2. Was the search strategy used to locate relevant studies comprehensive? Were the databases searched and the search terms used described?
  3. Were explicit methods used to select studies to include in the review? Were inclusion/exclusion criteria specified and appropriate? Were selection methods unbiased?
  4. Was there an appraisal of the quality and validity of studies included in the review? Were appraisal methods specified, appropriate, and reproducible?
  5. Were specific treatments/interventions/exposures described? Were treatments similar enough to be combined?
  6. Was the outcome of interest clearly indicated? Were other potential harms and benefits considered?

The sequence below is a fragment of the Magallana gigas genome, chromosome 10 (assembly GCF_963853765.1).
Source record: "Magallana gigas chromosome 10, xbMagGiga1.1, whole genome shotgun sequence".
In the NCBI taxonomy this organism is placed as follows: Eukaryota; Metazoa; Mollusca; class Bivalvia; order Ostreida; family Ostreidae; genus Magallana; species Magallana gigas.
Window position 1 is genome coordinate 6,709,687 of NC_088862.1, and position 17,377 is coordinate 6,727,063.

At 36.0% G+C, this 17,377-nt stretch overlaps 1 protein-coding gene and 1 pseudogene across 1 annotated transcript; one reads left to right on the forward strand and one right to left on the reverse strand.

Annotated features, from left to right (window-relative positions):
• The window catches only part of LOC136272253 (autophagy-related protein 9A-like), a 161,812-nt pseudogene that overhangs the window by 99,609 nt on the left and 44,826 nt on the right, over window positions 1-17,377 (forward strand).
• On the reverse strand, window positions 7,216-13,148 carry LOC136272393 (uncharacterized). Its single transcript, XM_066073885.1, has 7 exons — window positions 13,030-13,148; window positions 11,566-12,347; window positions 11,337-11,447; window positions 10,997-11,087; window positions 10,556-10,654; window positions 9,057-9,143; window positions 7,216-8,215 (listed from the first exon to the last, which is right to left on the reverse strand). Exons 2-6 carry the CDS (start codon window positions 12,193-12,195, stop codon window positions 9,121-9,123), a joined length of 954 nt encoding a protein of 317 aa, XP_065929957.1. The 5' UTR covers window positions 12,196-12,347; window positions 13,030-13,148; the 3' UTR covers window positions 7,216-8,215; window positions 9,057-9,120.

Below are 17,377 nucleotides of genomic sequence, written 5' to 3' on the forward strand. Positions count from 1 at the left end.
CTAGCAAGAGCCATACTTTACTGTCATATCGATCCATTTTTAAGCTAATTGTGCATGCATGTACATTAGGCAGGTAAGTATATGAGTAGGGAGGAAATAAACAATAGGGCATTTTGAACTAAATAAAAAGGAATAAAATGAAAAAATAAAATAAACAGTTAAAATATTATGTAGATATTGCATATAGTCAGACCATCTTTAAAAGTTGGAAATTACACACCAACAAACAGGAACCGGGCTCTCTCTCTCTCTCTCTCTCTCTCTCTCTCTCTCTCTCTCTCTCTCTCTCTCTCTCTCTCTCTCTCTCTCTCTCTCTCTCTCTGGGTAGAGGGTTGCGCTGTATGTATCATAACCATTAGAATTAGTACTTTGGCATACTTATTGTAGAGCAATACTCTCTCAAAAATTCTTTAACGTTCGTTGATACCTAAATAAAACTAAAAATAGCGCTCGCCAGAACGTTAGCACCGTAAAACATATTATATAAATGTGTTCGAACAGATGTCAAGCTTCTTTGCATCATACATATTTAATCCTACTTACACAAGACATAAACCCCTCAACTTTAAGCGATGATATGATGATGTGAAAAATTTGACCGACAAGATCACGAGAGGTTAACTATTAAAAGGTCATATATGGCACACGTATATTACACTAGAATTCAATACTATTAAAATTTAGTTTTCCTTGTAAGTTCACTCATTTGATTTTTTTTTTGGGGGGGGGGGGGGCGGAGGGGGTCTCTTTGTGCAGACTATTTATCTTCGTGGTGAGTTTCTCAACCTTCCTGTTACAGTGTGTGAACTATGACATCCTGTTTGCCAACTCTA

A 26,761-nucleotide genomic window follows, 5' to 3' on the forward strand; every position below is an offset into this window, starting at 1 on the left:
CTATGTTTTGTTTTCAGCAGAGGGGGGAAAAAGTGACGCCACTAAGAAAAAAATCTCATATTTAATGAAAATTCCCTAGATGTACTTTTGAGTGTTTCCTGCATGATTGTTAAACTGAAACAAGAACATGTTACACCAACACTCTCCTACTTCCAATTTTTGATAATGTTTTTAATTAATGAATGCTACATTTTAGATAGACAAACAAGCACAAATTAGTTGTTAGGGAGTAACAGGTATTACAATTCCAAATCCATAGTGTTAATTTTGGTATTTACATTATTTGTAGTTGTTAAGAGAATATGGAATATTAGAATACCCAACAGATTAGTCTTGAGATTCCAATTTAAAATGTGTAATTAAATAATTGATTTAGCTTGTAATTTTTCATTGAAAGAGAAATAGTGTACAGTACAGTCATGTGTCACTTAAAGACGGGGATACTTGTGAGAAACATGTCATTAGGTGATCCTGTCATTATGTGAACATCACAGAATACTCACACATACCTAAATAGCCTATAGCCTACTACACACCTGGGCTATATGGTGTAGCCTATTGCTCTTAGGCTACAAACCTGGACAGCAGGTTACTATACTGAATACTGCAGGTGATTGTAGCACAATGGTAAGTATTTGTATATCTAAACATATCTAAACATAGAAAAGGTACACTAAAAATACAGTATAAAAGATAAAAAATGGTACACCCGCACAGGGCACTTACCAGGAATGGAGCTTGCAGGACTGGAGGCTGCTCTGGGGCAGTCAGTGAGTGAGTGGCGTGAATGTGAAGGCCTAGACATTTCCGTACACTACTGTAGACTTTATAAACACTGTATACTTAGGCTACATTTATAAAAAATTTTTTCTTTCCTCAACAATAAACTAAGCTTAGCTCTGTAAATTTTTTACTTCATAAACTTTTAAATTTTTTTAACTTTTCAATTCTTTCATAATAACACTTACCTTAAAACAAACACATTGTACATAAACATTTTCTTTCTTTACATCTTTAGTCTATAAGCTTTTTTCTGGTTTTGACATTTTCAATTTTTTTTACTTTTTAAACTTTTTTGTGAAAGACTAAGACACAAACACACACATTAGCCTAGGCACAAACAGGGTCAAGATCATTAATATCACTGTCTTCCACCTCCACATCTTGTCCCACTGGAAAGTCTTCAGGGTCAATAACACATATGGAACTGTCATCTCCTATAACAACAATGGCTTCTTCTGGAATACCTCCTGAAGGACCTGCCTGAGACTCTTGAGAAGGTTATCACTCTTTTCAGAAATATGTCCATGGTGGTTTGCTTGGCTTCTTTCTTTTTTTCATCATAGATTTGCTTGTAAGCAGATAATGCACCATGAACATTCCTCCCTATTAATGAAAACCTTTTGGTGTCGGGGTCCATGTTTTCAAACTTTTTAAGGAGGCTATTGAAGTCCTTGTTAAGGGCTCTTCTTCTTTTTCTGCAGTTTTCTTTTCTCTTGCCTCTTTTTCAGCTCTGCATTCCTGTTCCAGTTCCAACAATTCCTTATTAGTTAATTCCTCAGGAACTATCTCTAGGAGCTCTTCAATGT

7. Were processes for data abstraction, synthesis, and analysis described? Were they applied consistently across studies and groups? Was there appropriate use of qualitative and/or quantitative synthesis? Was variation in findings among studies analyzed? Were heterogeneity issued considered? If data from studies were aggregated for meta-analysis, was the procedure described?
  8. Are the results clearly presented in narrative and/or quantitative terms? If summary statistics are used, are levels of significance and/or confidence intervals included?
  9. Are conclusions supported by results with biases and limitations taken into consideration? Are limitations of the review identified and discussed?
  10. Was bias due to the review’s funding or sponsorship unlikely?